Most artists make choices about character art intuitively. It can be intimidating for beginners in the craft of character modelling to understand how masters make the decisions that drive their work. Equally, many masters will admit that there are times when a character model is not coming to life as they would hope, and their intuitive process is not functioning for them. Without explicitly outlining their process, they have no external critiquing method that they can use to interpret what may be weaker in their process for that model.

Let’s take a look at the work of Furio Tedeschi. His sculptures communicate to the viewer, speaking a visual language that guides your eyes along the most important features of the model.

Figure 2: A sculpt made by Furio Tedeschi. Courtesy of: Artstation.

His visual language is driven by his experience in designing. He has mastered a mental process that allows him to make choices about what type of geometry his models will use to speak not just to viewers but also to himself. Using this intuitive method (the design process), the outcome (the character model) has a clear set rules encapsulated into its surface features. But what are these rules? 

Tedeschi tried to answer this question in 2015. But he struggled to find a definitie answer. If he and other master digital sculptors would mentally synthesize their knowledge about what is driving their designs, in incremental steps, then their preferred visual language would be established as a set of rules that they and others could learn from.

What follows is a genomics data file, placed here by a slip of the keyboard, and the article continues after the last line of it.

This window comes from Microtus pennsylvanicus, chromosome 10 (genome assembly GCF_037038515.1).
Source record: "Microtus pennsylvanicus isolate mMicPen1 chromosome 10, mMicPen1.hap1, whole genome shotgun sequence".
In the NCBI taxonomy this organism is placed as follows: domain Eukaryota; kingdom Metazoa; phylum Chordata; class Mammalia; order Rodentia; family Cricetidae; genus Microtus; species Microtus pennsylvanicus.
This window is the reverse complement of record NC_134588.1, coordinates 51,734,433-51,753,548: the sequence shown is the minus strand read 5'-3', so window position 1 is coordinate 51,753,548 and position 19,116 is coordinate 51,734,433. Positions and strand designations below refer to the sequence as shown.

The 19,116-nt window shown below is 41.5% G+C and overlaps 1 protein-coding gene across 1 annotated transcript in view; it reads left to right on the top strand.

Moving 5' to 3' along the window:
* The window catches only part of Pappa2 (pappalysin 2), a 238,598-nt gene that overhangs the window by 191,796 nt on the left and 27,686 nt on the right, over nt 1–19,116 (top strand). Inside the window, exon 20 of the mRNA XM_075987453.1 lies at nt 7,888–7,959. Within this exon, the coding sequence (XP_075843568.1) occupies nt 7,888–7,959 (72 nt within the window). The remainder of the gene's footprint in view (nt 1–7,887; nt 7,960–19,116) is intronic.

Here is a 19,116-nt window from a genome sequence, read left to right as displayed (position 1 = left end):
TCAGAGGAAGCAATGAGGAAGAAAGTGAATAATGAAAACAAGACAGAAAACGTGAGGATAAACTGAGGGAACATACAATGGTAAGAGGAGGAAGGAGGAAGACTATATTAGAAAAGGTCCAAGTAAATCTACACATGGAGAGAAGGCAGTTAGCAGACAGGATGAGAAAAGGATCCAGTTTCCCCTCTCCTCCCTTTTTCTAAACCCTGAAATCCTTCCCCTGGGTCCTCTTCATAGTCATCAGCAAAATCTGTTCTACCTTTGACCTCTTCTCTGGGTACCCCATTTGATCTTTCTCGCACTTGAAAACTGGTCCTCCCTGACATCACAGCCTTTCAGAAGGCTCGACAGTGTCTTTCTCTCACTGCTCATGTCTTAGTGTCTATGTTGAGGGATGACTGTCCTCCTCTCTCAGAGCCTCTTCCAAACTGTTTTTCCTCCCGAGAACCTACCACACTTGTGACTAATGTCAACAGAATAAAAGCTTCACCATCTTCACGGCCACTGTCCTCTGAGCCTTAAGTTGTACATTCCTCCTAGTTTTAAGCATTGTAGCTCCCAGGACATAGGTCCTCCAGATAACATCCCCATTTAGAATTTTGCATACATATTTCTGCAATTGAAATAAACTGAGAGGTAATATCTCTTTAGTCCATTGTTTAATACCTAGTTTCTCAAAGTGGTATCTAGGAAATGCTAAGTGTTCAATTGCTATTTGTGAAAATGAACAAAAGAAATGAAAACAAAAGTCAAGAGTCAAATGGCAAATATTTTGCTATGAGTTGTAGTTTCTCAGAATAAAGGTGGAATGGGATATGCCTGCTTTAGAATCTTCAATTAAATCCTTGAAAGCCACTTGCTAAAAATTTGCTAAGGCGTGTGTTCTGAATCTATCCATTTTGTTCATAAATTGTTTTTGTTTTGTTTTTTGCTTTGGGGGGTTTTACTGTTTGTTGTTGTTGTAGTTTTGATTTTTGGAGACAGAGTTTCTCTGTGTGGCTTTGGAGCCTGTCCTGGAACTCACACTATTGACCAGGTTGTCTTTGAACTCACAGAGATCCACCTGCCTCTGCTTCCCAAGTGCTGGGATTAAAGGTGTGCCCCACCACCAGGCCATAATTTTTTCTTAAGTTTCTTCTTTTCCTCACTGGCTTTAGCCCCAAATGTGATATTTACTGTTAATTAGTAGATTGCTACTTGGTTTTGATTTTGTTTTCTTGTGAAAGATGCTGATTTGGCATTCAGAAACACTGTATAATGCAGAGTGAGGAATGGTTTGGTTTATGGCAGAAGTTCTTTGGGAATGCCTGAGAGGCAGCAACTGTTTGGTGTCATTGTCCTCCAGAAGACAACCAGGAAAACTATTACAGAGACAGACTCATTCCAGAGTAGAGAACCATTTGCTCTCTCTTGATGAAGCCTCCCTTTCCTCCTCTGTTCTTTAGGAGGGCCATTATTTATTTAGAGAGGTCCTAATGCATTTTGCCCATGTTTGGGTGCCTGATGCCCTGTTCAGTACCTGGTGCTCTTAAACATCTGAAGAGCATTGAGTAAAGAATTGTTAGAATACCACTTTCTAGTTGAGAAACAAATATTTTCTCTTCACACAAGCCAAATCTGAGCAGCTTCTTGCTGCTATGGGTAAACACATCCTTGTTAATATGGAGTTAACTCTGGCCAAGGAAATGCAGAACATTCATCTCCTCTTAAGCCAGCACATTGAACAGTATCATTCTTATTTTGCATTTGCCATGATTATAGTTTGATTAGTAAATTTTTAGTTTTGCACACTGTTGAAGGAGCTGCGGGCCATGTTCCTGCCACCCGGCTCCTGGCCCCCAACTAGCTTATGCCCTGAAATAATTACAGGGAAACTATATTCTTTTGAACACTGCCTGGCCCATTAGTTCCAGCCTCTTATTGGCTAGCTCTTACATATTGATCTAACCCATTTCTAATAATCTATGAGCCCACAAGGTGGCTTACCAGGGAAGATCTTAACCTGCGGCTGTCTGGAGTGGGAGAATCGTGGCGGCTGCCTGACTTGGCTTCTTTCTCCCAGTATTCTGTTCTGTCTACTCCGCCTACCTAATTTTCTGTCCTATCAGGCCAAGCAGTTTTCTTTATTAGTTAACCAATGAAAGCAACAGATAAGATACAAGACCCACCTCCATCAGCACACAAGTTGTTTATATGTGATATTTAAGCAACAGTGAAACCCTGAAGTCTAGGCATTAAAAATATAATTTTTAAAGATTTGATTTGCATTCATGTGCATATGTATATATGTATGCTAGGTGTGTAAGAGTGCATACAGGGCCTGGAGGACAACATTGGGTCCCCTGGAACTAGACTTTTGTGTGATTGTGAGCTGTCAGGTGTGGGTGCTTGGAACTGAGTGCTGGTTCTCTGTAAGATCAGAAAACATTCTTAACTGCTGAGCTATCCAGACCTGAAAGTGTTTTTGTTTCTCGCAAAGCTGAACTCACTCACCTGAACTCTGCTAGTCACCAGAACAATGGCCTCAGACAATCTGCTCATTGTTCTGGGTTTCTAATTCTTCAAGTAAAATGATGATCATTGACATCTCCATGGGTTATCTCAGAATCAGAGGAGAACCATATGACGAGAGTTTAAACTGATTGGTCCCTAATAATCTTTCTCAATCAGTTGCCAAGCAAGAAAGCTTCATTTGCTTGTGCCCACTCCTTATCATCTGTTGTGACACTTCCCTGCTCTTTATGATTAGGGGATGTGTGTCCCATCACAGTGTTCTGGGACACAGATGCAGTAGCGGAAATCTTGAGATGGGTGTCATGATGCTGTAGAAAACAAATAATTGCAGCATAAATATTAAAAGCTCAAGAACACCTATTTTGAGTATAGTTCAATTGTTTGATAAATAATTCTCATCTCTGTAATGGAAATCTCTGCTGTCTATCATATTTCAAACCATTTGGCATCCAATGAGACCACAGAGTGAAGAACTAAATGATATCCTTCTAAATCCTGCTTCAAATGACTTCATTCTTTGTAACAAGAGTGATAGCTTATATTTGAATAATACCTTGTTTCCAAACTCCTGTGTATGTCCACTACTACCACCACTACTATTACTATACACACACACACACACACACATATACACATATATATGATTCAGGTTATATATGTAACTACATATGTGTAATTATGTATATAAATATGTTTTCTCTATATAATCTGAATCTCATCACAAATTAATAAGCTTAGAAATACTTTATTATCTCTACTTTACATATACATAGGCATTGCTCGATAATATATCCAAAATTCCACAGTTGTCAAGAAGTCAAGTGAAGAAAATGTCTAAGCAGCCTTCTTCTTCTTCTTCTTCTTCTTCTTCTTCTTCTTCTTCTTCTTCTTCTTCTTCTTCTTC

Lesson #3: Making character artists teach!

To allow these rules become a method, character artists experienced in designing should start teaching. Not just to educate others but to also help themselves become more efficient sculptors. Since the rules of their design instructions are put into the practice of teaching visual design to peers, the lessons should not merely be instructions how to model but why certain choices need to be made. This will enable the masters to demonstrate that they are capable in advancing their own school of thought on character models, making these teaching artists reliable team players.

This tremendous positive impact makes character artists who can teach more benefitial to their team: who doesn’t want to hire character artists who can change an abstract, feeling based system into a method that can be taught and followed by others?

By making character artists teach their skills, both teacher and student will become more resilient when making mistakes, allowing for happy accidents to be steered and moulded through having a consistent and clear visual design process. Teaching visual design allows all participants to become better character artists.

Used references:

Furio Tedeschi’s artstation portfolio.

      Figure 1: https://www.artstation.com/artwork/dWkA

Furio Tedeschi’s Pixologic ZBrush summit 2015 presentation.

Weblink, video reference: https://youtu.be/x4b7HkQsGdE?t=32m45s

Want to help? 10 minutes of your time filling in this Google Form about character artists and their workproces is appreciated!

https://docs.google.com/forms/d/1RFePAgU0lbWjcJw_tVy6EqkZ7FJEvsLk71fo-Fi69SY/viewform